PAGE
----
Theresa May facing pressure to increase the time terror suspects are detained
Police could previously hold suspects for up to 28 days, but under David Cameron’s coalition Government, the number was halved.
A senior security source reportedly told The Sun: “The police will ask the Prime Minister for 28 days to return, it is at the top of their wish list.
“What we need more than anything else when complicated plots are exposed is time. It should never have been reduced.”
London terror raids Sun, June 4, 2017
Police have raided a block of flats in Barking in connection with last night's London Bridge terror attack.
Play slideshow Getty Images 1 of 20
As police continue their investigations following the June 3 terror attacks, a block of flats in Barking is raided for possible suspects
Lord Carlile of Berriew, a former independent review of terrorism laws, was hopeful police would be given an extension.
He told the Sun: “I recommended against the reduction to 14 days, and I stand by that now.
“There may be a handful of important cases where a 28 day provision may be justified, as long as they are supervised by judges.”
Lord Carlile of Berriew supported the increase in time terror suspects are detained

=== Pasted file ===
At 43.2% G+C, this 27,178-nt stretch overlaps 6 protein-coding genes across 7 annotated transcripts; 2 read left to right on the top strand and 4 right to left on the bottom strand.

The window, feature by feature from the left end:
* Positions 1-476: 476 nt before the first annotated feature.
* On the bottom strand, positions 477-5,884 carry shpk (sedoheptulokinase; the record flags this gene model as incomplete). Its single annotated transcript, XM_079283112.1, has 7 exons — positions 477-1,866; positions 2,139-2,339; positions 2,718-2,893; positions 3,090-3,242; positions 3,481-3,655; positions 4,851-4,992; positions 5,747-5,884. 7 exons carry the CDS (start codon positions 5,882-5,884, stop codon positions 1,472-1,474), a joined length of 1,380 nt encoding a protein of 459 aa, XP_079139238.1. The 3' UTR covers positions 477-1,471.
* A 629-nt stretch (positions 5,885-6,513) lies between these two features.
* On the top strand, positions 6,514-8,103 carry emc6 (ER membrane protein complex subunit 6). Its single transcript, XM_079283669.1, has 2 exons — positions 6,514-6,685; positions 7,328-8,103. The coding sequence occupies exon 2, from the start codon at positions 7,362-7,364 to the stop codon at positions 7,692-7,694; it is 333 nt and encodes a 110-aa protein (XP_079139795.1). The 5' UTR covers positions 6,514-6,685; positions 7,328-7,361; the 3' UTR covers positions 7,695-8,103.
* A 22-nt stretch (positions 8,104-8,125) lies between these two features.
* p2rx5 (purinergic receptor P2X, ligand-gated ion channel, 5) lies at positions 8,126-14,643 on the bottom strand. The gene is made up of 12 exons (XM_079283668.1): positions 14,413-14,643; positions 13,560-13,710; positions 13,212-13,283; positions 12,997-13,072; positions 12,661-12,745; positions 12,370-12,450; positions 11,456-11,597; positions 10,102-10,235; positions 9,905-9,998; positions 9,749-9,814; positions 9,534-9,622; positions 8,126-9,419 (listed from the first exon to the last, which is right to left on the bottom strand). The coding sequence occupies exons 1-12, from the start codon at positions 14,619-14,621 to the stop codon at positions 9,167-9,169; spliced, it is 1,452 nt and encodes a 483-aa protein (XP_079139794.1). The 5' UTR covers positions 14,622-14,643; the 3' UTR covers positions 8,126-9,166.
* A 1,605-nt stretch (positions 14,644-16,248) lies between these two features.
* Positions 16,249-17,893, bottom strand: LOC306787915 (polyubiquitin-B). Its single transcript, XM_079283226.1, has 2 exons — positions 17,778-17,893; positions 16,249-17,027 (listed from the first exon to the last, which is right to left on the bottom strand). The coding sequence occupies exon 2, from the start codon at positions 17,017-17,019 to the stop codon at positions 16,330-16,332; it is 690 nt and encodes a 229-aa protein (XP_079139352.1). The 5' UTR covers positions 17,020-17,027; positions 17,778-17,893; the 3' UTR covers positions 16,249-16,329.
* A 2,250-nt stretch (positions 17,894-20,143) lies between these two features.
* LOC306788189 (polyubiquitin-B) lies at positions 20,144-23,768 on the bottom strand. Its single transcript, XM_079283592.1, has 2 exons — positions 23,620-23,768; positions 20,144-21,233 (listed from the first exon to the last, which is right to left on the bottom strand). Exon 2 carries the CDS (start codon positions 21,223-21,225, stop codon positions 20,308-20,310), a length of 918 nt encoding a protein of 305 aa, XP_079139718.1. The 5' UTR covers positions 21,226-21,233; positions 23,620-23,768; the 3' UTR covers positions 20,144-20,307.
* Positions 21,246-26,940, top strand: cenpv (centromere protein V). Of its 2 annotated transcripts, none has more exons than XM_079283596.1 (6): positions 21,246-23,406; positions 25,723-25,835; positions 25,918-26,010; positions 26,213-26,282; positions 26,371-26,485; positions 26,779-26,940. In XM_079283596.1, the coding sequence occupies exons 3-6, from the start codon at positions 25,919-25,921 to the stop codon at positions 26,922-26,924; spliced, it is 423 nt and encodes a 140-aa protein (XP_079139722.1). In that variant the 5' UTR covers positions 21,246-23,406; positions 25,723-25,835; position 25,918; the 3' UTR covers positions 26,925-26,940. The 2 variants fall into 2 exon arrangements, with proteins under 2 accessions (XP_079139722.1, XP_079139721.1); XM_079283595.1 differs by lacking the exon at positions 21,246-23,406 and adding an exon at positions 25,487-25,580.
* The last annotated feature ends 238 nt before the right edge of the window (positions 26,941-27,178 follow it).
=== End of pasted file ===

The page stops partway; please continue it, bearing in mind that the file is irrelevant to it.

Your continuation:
Amber Rudd, Diane Abbott and Sadiq Khan at vigil for the London Bridge attack
Get Quotes on Home Insurance
On Sunday, Mrs May announced her plans to introduce new anti-terror laws in the wake of the London Bridge attack.
Insisting “enough is enough”, she promised a review of Britain’s counter-terrorism strategy and said new international agreements must be introduced to regulate the internet.
I recommended against the reduction to 14 days, and I stand by that now
Lord Carlile of Berriew
But Lord Carlile said more needs to be done than focusing on internet regulation.
He added: “Enabling the police time to break encrypted messages is one reason, and it is also justified when there is a very large network of plotters to work through.”
London Bridge terror: Scenes as armed police respond Sun, June 4, 2017
At least two people have died after being after reportedly being struck by a van on London Bridge on Saturday night.
Play slideshow GETTY 1 of 7
Armed police responding to the incident at London Bridge
Liberty, a campaign group for civil liberties and human rights condemned the possible move.
A spokesperson told the newspaper: “Extended detention without charge flies in the face of our basic democratic principles of justice, fairness and liberty.”
The furore over police powers comes as all 12 people arrested after Saturday night’s terror attack were been released without charge.